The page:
In light of this, it’s telling that arguably the most entertaining of these spaceflight simulators opted for a less hardcore, more impressionistic approach. Apollo 18, developed by the Canadian studio Artech and published by Accolade in 1987, posited an alternative history where at least one of NASA’s final trio of cancelled Moon missions actually did take place. In keeping with Artech designer and theoretician-in-chief Michael Bate’s concept of “aesthetic simulation,” Apollo 18 portrayed a mission to the Moon not as a holistic vehicular simulation but as a series of mini-games, jumping from the perspective of ground control to that of the astronauts in space whenever it felt the need. This more free-wheeling, almost cinematic approach, combined perhaps with the fact that going to the Moon is inherently more exciting than releasing yet another whatsit from the Shuttle’s cargo bay in low Earth orbit, made the game a more riveting experience than its Shuttle-centric peers. Still, even it ran out of legs fairly quickly; once you’d worked through the steps of getting to the Moon and back once or twice, there just wasn’t much motivation to do so again.

So much for simulation. In the category of strategic space-program managers, we have an equally mixed bag.

Just as with the venerable Lunar Lander, one of the very first attempts to portray the contemporary conquest of space in this way was also the most successful of its era, in both financial and artistic terms. I wrote at some length long ago about 1984’s Project: Space Station, an earnest effort, masterminded by a fellow named Lawrence Holland who would go on to become LucasArts’s flight-simulator guru, to portray the construction and operation of a commercial space station in Earth orbit. Both space stations and private enterprise in space were much in vogue at the time, thanks respectively to President Ronald Reagan’s announcement of plans to build a station called Freedom in his 1984 State of the Union address and the realities of a terminally underfunded NASA whose priorities shifted with the political winds — realities which would ensure that Freedom itself never got off the drawing board, although it would gradually morph into the joint project known as the International Space Station. As I wrote in that older article, Project: Space Station, which blended an overarching strategy game with light vehicular simulation, came heartbreakingly close to greatness. But in the end, it was somewhat undone by a lack of feedback mechanisms and poor command and control — weaknesses which, it should be said, feel more like a result of the limited 8-bit hardware on which it ran than a failure of design in the abstract. But whatever its failings, it was by all indications reasonably successful in its day, enough so that, when its original publisher HESware went bankrupt within a year of its release, it was picked up at auction by Accolade and re-released by them in the same year they published Apollo 18.

Alas, Project: Space Station‘s immediate successors would prove markedly less rewarding as games to play or products to sell. Space MAX, created and self-published by a former Jet Propulsion Laboratories engineer named Tom Keller in 1986, poured on the detail at the expense of playability, until it came to resemble one of NASA’s long-range planning tools more than a computer game. And Karl Buiter’s Earth Orbit Stations of 1987 buried a very appealing premise, focusing more on the mechanical details of building a modular space station than had either of the earlier games of its type, under an atrocious presentation layer which Computer Gaming World described as “a textbook case of how not to design a [GUI] interface.” And after those two less-than-compelling efforts, the strategic space-program-management subgenre pretty much dried up.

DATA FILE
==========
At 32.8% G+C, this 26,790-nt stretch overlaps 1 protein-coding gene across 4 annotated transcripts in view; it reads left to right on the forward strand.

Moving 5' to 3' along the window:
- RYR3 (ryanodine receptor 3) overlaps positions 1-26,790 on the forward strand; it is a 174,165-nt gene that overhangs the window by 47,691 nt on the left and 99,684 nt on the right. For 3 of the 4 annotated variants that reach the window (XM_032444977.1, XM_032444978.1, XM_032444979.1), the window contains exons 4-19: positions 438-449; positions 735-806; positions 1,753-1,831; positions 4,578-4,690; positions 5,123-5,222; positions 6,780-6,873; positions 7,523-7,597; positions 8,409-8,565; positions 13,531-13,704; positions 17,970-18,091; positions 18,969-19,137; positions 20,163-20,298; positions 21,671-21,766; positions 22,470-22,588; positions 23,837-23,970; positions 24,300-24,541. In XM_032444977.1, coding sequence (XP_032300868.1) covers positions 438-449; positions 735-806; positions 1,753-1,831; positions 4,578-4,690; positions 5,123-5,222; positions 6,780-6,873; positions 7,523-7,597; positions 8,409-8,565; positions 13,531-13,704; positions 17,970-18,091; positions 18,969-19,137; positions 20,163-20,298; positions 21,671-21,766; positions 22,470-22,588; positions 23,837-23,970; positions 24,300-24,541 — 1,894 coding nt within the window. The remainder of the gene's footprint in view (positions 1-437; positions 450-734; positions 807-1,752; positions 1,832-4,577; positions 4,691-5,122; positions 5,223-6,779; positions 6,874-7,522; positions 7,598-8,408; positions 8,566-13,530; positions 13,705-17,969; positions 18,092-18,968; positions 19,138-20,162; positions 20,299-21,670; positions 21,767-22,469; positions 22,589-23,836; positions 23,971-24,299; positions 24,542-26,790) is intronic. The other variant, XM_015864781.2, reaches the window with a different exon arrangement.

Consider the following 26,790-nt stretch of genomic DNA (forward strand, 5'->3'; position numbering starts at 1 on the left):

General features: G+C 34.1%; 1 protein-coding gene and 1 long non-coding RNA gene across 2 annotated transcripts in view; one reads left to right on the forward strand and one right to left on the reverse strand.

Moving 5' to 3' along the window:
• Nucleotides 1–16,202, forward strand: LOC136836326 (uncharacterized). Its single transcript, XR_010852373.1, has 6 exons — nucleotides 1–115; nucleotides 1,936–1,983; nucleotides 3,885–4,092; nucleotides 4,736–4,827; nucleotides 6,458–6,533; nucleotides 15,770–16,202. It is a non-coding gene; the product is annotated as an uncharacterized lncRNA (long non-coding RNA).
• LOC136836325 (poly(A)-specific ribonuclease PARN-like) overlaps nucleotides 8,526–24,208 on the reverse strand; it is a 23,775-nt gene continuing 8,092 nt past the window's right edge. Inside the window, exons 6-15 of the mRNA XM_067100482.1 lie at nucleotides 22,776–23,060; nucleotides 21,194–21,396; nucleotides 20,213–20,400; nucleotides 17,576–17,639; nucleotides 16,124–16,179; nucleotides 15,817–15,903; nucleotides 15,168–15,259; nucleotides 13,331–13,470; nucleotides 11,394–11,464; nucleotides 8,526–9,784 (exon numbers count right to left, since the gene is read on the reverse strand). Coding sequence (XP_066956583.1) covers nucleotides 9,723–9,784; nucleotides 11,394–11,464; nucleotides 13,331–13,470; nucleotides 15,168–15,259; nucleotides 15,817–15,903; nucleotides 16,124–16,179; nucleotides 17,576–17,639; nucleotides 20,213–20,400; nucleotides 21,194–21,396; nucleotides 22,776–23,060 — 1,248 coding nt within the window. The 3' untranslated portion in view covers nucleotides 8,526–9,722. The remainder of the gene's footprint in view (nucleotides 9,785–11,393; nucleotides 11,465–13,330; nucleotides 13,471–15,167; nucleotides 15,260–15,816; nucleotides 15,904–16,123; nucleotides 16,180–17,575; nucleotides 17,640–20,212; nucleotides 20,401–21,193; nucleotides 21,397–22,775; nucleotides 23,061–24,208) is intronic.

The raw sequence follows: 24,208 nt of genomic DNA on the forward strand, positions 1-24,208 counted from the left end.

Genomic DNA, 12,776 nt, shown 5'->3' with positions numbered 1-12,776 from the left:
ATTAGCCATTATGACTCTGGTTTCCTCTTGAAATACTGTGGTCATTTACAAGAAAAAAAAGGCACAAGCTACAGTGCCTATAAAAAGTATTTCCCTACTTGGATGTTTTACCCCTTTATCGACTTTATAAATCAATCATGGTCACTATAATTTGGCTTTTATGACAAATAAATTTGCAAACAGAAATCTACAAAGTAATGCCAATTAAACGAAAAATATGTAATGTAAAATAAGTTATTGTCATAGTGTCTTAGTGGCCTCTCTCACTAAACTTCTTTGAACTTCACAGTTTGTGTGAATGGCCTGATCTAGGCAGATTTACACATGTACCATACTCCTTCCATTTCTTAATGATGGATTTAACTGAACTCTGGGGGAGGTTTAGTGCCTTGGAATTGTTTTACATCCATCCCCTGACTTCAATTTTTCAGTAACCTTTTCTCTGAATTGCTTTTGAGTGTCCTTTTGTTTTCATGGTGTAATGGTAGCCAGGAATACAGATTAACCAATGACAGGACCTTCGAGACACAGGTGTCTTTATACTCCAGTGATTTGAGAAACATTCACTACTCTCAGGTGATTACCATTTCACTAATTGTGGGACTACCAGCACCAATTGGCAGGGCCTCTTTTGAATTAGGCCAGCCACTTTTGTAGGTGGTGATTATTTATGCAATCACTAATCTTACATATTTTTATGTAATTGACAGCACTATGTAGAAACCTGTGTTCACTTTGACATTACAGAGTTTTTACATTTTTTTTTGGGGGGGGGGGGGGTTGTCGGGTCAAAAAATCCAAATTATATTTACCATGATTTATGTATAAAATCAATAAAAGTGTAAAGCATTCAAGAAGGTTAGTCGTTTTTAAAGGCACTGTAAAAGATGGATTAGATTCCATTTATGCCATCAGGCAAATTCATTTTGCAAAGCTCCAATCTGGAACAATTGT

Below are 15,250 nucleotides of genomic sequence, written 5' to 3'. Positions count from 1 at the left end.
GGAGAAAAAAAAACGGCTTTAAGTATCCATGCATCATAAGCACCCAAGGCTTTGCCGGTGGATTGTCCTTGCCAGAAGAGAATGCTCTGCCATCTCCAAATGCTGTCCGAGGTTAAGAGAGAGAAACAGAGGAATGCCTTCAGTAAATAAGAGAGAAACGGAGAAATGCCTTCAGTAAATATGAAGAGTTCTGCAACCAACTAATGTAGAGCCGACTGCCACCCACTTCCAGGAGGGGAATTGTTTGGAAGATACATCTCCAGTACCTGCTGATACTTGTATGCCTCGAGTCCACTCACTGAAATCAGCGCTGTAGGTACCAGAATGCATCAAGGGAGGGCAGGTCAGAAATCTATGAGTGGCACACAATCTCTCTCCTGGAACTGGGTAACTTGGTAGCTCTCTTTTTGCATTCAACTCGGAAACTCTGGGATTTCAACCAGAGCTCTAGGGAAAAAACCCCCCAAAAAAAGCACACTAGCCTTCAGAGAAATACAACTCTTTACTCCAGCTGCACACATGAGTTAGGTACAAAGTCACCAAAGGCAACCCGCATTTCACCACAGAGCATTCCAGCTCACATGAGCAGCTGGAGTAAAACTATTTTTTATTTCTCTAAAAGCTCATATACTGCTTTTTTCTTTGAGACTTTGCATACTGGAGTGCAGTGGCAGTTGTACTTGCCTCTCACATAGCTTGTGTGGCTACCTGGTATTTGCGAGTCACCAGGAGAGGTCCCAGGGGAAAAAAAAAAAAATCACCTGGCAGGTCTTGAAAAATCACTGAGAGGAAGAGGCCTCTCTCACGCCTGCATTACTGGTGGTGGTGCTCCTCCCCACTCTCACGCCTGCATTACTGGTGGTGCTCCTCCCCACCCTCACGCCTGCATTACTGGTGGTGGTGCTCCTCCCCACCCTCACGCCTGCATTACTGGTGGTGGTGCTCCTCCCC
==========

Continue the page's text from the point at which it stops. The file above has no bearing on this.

This, then, was the underwhelming state of contemporary-spaceflight games in general in 1993, when Interplay published a new take on the subject matter bearing the name of one of the most famous astronauts of all — in fact, the one who had actually been sitting there beside Neil Armstrong when he was making that hair-raising landing on the Moon. Like Apollo 18, Buzz Aldrin’s Race into Space chose to turn back the clock to those glory days of the Moon race rather than focusing on present-day space stations engaged in the comparatively plebeian labor of developing new industrial-chemical compounds and new medical treatments, important though such things undoubtedly are. The managerial perspective it adopted, however, had more to do with Project: Space Station than Apollo 18. A noble effort in its way, as indeed were all those games I’ve just written about, its own points of failure have perhaps even more to tell us about game design than theirs do.


Fritz Bronner

The driving force behind Buzz Aldrin’s Race into Space wasn’t its astronaut mascot — no surprise there, right? — but rather one Fritz Bronner, a less famous American whose name would have fit perfectly to one of the German rocket scientists who helped Wernher von Braun build the Saturn V rocket that sent men to the Moon. In the early 1980s, as a young man with dreams of becoming an actor, Bronner spent many an evening playing a variety of tabletop wargames and RPGs with his buddies in his home state of Florida. On one of those evenings, he had just finished an RPG session when he turned on the television to see a rocket launch on the news — an event he always watched with interest, being a self-described “space fanatic.” The thought process he went through then, with his mind still addled by game systems and dice rolls, will waken immediate recognition in anyone who has ever played Race into Space. For the most fundamental mechanic in that game has its origin right here: